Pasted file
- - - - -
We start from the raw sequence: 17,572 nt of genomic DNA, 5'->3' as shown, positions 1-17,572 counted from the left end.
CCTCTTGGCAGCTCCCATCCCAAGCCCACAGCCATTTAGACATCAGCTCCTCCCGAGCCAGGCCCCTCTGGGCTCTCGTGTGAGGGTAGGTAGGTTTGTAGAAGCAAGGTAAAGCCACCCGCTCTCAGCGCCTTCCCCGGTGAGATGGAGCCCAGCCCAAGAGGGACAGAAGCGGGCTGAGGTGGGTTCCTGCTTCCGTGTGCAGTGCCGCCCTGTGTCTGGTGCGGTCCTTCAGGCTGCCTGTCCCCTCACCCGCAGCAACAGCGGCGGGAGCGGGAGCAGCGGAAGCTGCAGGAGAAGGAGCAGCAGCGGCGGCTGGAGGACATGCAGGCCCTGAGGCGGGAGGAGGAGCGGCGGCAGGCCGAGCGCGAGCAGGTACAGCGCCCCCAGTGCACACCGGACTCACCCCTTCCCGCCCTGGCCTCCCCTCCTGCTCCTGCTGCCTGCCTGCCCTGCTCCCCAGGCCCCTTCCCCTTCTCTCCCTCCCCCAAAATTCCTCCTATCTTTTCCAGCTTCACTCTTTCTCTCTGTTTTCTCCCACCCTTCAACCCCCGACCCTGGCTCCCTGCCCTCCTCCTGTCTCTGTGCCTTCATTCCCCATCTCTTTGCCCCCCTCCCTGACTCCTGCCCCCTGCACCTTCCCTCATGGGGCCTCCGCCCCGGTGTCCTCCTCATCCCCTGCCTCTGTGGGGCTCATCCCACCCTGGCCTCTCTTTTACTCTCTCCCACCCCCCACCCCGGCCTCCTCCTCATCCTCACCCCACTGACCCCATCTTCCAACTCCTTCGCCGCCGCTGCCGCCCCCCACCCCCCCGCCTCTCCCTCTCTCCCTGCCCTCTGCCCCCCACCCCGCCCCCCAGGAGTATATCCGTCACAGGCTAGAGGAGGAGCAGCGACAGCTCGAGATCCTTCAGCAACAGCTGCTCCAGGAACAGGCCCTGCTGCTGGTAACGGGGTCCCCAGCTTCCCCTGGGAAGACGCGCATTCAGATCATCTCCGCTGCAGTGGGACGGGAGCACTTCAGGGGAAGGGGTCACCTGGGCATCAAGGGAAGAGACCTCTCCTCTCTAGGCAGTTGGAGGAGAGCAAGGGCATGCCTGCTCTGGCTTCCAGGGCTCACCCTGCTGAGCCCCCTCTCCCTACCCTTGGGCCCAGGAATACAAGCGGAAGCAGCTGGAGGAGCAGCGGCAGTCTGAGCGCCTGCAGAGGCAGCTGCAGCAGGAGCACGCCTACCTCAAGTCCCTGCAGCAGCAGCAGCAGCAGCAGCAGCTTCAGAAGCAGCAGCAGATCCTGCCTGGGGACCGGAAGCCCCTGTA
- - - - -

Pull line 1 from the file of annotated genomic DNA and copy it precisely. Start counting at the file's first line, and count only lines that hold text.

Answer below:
We start from the raw sequence: 17,572 nt of genomic DNA, 5'->3' as shown, positions 1-17,572 counted from the left end.